The same applies with studies that appeared to show no benefit. For example, 36 battery manufacturing workers were studied. Each was given vitamin C, yet there was no change in their lead levels. But, maybe their co-workers suffered a big increase in lead levels during that same time period, and the vitamin C was actually successful in keeping the subjects’ levels from rising. You don’t know without a control group.

That’s why studies like “The effects of vitamin C supplementation on blood and hair levels of cadmium, lead, and mercury” are so important. Vitamin C versus an identical-looking sugar pill placebo. The result? The vitamin C failed to help, which really put a damper on enthusiasm for using vitamin C for lead poisoning until a now-famous study was published in 1999 that showed that vitamin C supplementation could lead to a decrease in blood levels. As you can see at 4:32 in my video, after four weeks of taking a placebo, not much change occurred in blood lead levels in the control group, which is what we’d expect. In contrast, the vitamin C group started out at about the same blood lead level as the control group, but within one week of taking 1,000 mg of vitamin C a day, lead levels dropped 81 percent. So, supplementation of vitamin C “may provide an economical and convenient method of reducing blood-lead levels, possibly by reducing the intestinal absorption of lead.”

The urine lead levels didn’t change, so it’s not as if the subjects were excreting more lead in their urine to bring down their blood levels. However, most of the lead in our blood is in the red blood cells, which are recycled in the liver and discharged through the bile into the gut where the lead could just get reabsorbed—unless, perhaps, you’ve got a lot of vitamin C in there to block the re-absorption. But 1,000 mg is a lot of vitamin C. Would something like 200 mg, which is just about how much vitamin C you’d get in an orange and a cup of broccoli or strawberries, work? The researchers tested that, too. The 200 mg group started out the same as the control and the 1,000 mg group, but blood lead levels didn’t really budge. Bummer! So, 1,000 mg seemed to work, but 200 mg didn’t. Isn’t 1,000 mg of vitamin C a bit unnatural, though? The RDA is only 60 mg. Well, actually, we may have evolved for millions of years getting closer to 600 mg a day—ten times the current RDA—because we were eating so many fruits and greens. Okay, but could you reach 1,000 mg of vitamin C without having to take pills? Yes! That’s the amount of vitamin C, for example, that can be found in three yellow bell peppers.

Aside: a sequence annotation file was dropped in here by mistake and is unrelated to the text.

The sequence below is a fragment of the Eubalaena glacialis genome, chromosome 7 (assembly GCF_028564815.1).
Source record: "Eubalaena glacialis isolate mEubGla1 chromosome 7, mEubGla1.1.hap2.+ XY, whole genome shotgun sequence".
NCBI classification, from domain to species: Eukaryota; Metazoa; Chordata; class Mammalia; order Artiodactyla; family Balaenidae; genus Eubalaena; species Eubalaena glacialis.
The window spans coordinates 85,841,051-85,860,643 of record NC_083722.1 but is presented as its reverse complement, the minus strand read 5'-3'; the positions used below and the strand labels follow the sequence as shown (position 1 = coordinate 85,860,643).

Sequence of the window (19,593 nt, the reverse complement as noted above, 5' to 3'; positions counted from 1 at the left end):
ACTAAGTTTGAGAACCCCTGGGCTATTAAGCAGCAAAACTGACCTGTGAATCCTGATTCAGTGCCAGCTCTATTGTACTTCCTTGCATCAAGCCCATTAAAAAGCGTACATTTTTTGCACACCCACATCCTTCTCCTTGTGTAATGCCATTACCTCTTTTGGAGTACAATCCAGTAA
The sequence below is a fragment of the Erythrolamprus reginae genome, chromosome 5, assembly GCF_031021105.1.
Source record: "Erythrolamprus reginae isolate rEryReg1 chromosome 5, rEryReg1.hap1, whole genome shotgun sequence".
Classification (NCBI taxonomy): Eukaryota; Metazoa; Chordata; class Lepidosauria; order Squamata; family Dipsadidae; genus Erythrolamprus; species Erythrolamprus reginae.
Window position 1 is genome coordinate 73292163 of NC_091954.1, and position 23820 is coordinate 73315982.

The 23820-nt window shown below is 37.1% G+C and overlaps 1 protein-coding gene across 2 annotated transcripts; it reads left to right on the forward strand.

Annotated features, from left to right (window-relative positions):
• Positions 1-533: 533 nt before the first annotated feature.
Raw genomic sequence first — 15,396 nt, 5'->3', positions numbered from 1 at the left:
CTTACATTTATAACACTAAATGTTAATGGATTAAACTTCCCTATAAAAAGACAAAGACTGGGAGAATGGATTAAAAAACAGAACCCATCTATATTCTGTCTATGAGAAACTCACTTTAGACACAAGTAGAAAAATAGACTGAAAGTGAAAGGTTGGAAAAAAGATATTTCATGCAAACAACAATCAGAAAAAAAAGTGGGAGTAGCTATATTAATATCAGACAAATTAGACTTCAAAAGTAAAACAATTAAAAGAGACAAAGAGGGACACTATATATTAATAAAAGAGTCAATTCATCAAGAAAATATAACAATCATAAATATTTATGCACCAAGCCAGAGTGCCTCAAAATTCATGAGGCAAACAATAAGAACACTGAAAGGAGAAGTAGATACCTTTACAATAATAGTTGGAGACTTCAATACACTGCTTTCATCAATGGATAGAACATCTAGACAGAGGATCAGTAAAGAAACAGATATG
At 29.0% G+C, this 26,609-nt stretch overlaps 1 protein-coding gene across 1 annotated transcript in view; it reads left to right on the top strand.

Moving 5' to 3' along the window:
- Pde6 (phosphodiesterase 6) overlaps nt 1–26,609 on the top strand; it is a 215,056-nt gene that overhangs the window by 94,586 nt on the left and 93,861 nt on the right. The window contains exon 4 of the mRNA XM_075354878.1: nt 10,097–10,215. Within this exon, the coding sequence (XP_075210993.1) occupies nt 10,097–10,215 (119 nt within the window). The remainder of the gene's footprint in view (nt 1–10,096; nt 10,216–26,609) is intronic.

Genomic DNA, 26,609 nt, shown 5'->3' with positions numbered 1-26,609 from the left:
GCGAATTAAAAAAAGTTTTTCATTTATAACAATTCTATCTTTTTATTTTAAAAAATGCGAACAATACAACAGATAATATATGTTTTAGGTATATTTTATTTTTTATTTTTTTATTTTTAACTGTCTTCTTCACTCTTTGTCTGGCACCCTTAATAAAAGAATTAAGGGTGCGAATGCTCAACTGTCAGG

Other videos in my series on lead include:

Note that there is nothing special about yellow bell peppers—other than their extraordinary vitamin C content, that is. I just used them as a practical way to get 1,000 mg of vitamin C in whole-food form. They’re certainly easier than eating ten oranges!

Though, remember my video Peppers and Parkinson’s: The Benefits of Smoking Without the Risks? So, one would expect to get all the benefits of the 1,000 mg of vitamin C with benefits. Why not just take vitamin C supplements? See Do Vitamin C Supplements Prevent Colds but Cause Kidney Stones?.

If hundreds of milligrams a day of vitamin C sounds like a lot, check out What Is the Optimal Vitamin C intake?.

You may be interested in my vitamin C and cancer series:

Finally, for more on male fertility, see:

In health,

Michael Greger, M.D.

PS: If you haven’t yet, you can subscribe to my free videos here and watch my live presentations:

Preorder the How Not to Diet Cookbook & Get a Signed Bookplate!

I’m thrilled to announce that The How Not to Diet Cookbook is now available for preorder for everyone on your holiday gift list! If you have my first one, The How Not to Die Cookbook, you’ll recognize the one-and-only Robin Robertson joined me again to develop over 100 whole food, plant-based recipes inspired by cuisines around the world. Here’s a tiny sample of what’s in my new cookbook: 

  • Red Bean and Butternut Caldo Verde
  • Thai Green Papaya Salad
  • Zucchini Linguini with Mushroom-Lentil Bolongese
  • Jicama Nachos
  • Black Forest Chia Pudding

Not only is every recipe health-promoting, but every ingredient of every recipe is healthful. All recipes are composed of 100% Green-Light ingredients. But how do you make things sweet without sugar? Salty without salt? Those were some of the challenges that made creating the cookbook so much fun!